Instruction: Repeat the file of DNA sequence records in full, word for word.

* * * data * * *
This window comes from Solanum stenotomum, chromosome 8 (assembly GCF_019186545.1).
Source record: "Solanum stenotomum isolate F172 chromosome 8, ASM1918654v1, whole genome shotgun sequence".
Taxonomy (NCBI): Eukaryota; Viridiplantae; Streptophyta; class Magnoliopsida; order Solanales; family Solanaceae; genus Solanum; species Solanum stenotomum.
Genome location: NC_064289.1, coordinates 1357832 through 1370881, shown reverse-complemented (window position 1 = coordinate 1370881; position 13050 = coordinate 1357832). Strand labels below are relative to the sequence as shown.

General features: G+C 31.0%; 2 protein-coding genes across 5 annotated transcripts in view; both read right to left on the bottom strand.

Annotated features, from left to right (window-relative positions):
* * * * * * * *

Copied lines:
This window comes from Solanum stenotomum, chromosome 8 (assembly GCF_019186545.1).
Source record: "Solanum stenotomum isolate F172 chromosome 8, ASM1918654v1, whole genome shotgun sequence".
Taxonomy (NCBI): Eukaryota; Viridiplantae; Streptophyta; class Magnoliopsida; order Solanales; family Solanaceae; genus Solanum; species Solanum stenotomum.
Genome location: NC_064289.1, coordinates 1357832 through 1370881, shown reverse-complemented (window position 1 = coordinate 1370881; position 13050 = coordinate 1357832). Strand labels below are relative to the sequence as shown.

General features: G+C 31.0%; 2 protein-coding genes across 5 annotated transcripts in view; both read right to left on the bottom strand.

Annotated features, from left to right (window-relative positions):